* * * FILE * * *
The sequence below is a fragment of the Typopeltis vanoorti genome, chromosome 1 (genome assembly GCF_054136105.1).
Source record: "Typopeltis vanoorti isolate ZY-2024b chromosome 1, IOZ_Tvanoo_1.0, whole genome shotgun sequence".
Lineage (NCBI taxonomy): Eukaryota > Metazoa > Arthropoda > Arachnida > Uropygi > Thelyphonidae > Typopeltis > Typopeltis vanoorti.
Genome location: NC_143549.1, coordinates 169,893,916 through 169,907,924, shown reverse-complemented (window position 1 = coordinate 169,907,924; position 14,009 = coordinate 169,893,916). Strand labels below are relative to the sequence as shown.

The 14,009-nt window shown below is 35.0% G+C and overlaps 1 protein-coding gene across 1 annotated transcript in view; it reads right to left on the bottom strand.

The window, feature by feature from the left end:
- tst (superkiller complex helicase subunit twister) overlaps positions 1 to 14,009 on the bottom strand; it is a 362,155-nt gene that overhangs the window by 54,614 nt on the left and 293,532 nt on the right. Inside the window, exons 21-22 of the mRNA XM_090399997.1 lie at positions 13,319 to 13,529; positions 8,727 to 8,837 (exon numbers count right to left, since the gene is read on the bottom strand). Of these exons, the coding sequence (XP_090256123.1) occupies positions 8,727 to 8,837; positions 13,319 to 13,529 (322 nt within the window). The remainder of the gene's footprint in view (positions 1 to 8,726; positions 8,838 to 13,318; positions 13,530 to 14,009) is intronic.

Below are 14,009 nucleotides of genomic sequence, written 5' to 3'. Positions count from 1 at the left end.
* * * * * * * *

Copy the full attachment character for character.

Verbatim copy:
The sequence below is a fragment of the Typopeltis vanoorti genome, chromosome 1 (genome assembly GCF_054136105.1).
Source record: "Typopeltis vanoorti isolate ZY-2024b chromosome 1, IOZ_Tvanoo_1.0, whole genome shotgun sequence".
Lineage (NCBI taxonomy): Eukaryota > Metazoa > Arthropoda > Arachnida > Uropygi > Thelyphonidae > Typopeltis > Typopeltis vanoorti.
Genome location: NC_143549.1, coordinates 169,893,916 through 169,907,924, shown reverse-complemented (window position 1 = coordinate 169,907,924; position 14,009 = coordinate 169,893,916). Strand labels below are relative to the sequence as shown.

The 14,009-nt window shown below is 35.0% G+C and overlaps 1 protein-coding gene across 1 annotated transcript in view; it reads right to left on the bottom strand.

The window, feature by feature from the left end:
- tst (superkiller complex helicase subunit twister) overlaps positions 1 to 14,009 on the bottom strand; it is a 362,155-nt gene that overhangs the window by 54,614 nt on the left and 293,532 nt on the right. Inside the window, exons 21-22 of the mRNA XM_090399997.1 lie at positions 13,319 to 13,529; positions 8,727 to 8,837 (exon numbers count right to left, since the gene is read on the bottom strand). Of these exons, the coding sequence (XP_090256123.1) occupies positions 8,727 to 8,837; positions 13,319 to 13,529 (322 nt within the window). The remainder of the gene's footprint in view (positions 1 to 8,726; positions 8,838 to 13,318; positions 13,530 to 14,009) is intronic.

Below are 14,009 nucleotides of genomic sequence, written 5' to 3'. Positions count from 1 at the left end.